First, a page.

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Alumni

Out of the office: Ireland’s penitential moment

By John Nagy ’00M.A.

Barely a day goes by when I don’t think about the undergraduate semester I spent in Ireland 21 years ago. I’ve never found the opportunity to return, but two recent events on the Notre Dame campus renewed my acquaintance with the island and my hope that transformative Christian faith may not be a thing of the Irish past.

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A journey with the Sherpas

By Jessica Trobaugh Temple ’92

Stepping off the plane in the Solukhumbu district of Nepal in 1973, Zeke O’Connor ’49 encountered a world previously confined to his imagination. The Himalayas’ stark, angular faces and the thick rhododendron forests seemed like mythic visions to the guy from the Bronx who had hardly experienced camping.

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Campus and Community

Out of the office: Marching for Life

By John Nagy ’00M.A.

Whenever I think of the March for Life, I think of my oldest son. I think of him as a miniature boy about 17 months old, walking along the double-yellow line that runs down Washington D.C.’s Constitution Avenue, wearing a giant woolen hat and snow boots that nearly covered his knees. Sometimes out of habit he would rocket his mittened hand upward to find his pregnant mother’s gloved one.

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Out of the office: Ireland’s penitential moment

By John Nagy ’00M.A.

Barely a day goes by when I don’t think about the undergraduate semester I spent in Ireland 21 years ago. I’ve never found the opportunity to return, but two recent events on the Notre Dame campus renewed my acquaintance with the island and my hope that transformative Christian faith may not be a thing of the Irish past.

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The cheat police

By Madeline Buckley ’11

For many in the Notre Dame community and wider public, investigations this past fall of alleged academic honor code violations concerning five Notre Dame football players spurred the question: Just how does Notre Dame handle accusations of cheating?

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Church

Current Affairs

Running from what

By Paul Steinle ’07

I lace up my shoes. On a 10-mile run, I go through 12 neighborhoods — past multimillion-dollar greystones and subsidized housing projects, rows of boarded-up businesses and rows of businesses thriving, if you hables espanol or mówić po polsku.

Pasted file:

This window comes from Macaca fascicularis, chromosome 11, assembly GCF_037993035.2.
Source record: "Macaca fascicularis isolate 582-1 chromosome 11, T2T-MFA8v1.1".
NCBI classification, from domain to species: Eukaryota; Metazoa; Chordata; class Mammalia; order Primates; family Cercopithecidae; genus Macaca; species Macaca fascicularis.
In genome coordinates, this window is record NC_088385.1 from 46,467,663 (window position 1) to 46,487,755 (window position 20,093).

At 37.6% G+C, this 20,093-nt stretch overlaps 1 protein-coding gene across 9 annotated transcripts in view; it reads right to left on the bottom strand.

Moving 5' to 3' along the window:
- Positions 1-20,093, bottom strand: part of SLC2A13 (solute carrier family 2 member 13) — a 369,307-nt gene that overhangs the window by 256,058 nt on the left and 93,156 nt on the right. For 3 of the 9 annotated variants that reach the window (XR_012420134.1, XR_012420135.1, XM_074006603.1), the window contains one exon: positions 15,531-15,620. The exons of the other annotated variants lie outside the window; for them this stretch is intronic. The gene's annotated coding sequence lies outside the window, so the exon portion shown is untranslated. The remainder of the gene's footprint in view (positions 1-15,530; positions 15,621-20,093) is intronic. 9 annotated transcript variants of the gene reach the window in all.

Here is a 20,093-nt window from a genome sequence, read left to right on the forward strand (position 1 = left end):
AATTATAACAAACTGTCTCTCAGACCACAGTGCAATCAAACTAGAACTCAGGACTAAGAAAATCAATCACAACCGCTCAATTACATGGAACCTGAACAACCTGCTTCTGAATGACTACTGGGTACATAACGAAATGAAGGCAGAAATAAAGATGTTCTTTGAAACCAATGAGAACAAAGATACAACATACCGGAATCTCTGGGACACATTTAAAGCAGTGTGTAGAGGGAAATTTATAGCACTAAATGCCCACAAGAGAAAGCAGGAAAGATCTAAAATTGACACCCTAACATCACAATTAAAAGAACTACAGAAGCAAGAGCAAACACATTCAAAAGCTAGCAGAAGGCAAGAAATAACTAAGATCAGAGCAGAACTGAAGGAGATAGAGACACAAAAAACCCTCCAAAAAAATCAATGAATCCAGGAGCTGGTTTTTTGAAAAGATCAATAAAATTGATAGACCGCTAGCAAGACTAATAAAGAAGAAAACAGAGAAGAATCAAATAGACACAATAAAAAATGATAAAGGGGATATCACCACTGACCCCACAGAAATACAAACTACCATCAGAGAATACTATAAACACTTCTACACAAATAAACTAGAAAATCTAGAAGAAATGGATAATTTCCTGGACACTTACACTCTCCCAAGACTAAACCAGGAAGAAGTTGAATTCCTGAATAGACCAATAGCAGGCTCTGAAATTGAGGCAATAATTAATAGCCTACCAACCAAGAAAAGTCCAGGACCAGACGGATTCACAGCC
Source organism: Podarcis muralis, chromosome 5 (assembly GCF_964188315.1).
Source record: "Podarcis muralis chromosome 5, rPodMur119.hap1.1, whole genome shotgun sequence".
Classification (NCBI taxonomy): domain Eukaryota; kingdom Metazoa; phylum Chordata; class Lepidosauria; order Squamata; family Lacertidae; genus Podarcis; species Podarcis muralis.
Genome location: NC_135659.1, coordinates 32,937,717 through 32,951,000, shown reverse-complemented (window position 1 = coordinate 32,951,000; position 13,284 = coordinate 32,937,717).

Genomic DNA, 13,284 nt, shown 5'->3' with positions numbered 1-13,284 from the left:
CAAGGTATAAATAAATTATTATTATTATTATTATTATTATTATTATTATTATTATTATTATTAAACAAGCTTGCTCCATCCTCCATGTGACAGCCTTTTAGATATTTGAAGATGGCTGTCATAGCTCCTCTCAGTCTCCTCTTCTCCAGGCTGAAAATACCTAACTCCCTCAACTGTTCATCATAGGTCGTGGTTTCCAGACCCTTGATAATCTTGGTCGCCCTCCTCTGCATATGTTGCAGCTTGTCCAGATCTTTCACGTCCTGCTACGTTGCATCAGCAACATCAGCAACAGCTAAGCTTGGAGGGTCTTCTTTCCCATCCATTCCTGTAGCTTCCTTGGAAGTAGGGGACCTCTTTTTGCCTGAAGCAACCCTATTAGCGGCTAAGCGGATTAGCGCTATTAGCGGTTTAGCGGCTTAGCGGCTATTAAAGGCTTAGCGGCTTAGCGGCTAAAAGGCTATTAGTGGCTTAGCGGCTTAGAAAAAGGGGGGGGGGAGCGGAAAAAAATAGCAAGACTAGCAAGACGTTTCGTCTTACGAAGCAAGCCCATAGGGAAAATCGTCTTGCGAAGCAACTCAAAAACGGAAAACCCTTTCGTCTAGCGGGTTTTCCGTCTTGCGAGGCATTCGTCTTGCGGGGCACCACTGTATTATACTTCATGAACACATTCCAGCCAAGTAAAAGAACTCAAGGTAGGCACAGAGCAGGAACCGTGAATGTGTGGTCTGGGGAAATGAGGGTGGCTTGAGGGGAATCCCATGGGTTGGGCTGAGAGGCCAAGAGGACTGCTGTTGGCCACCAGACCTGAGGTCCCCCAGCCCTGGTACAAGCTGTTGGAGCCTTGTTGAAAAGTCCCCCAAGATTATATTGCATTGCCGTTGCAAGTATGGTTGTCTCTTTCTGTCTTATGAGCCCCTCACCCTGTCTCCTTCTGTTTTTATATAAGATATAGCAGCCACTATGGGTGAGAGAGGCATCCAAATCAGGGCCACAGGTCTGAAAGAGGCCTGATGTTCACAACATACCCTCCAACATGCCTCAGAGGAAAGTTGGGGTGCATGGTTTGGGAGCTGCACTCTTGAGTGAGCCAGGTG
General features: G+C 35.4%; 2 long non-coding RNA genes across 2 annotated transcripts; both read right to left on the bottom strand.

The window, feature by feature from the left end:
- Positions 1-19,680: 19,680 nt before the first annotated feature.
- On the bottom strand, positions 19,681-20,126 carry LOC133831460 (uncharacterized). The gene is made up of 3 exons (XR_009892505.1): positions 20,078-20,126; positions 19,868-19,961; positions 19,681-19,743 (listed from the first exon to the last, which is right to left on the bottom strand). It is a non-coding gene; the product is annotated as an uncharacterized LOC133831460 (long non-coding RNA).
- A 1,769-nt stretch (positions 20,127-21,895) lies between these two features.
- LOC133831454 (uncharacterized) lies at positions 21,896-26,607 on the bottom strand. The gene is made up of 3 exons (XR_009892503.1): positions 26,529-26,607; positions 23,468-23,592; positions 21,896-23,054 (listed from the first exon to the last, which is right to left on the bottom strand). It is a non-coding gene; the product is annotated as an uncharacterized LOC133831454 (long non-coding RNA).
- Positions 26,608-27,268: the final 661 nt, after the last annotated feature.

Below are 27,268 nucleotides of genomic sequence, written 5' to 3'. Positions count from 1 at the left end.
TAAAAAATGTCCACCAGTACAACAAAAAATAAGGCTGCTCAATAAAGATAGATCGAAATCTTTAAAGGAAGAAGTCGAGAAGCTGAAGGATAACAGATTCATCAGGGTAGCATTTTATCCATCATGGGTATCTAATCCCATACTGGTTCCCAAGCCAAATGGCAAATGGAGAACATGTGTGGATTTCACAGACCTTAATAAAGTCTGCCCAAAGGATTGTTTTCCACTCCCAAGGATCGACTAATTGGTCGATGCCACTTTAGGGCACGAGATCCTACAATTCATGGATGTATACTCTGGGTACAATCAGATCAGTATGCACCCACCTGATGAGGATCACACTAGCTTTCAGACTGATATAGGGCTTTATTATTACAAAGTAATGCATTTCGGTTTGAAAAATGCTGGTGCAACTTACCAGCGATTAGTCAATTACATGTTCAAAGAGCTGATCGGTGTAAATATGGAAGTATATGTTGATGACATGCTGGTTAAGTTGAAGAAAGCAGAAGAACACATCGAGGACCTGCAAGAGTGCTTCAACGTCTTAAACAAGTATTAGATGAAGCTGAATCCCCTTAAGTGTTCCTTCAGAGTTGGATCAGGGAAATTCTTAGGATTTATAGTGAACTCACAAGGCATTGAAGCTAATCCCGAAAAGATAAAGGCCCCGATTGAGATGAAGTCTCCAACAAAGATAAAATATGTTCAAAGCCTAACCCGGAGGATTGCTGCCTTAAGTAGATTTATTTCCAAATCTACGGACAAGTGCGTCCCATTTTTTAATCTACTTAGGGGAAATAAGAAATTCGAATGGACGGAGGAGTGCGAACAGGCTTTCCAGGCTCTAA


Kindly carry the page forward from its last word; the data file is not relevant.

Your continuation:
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Science and Technology

Invincible No More

By Michael Rodio ’12

His friends knew that, even as a boy, James Perri ’94 was destined to do great things. And he has — largely because of those friends and family and his encounter with his own mortality.

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Society and Culture

Out of the office: Marching for Life

By John Nagy ’00M.A.

Whenever I think of the March for Life, I think of my oldest son. I think of him as a miniature boy about 17 months old, walking along the double-yellow line that runs down Washington D.C.’s Constitution Avenue, wearing a giant woolen hat and snow boots that nearly covered his knees. Sometimes out of habit he would rocket his mittened hand upward to find his pregnant mother’s gloved one.

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What I'm Reading: Brain on Fire, Susannah Cahalan

By Tara Hunt ’12

There are fleeting moments where I wonder if I’m losing it — like when I pour orange juice into my morning cereal or stash my fiance’s credit card information in the office fridge — moments when I question if I actually have it all together. Those moments are few and infrequent, but as someone who thinks and processes and communicates for a living, I fear the day I’m not in full control of my mental capacities.

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Out of the office: Ireland’s penitential moment

By John Nagy ’00M.A.

Barely a day goes by when I don’t think about the undergraduate semester I spent in Ireland 21 years ago. I’ve never found the opportunity to return, but two recent events on the Notre Dame campus renewed my acquaintance with the island and my hope that transformative Christian faith may not be a thing of the Irish past.

Read article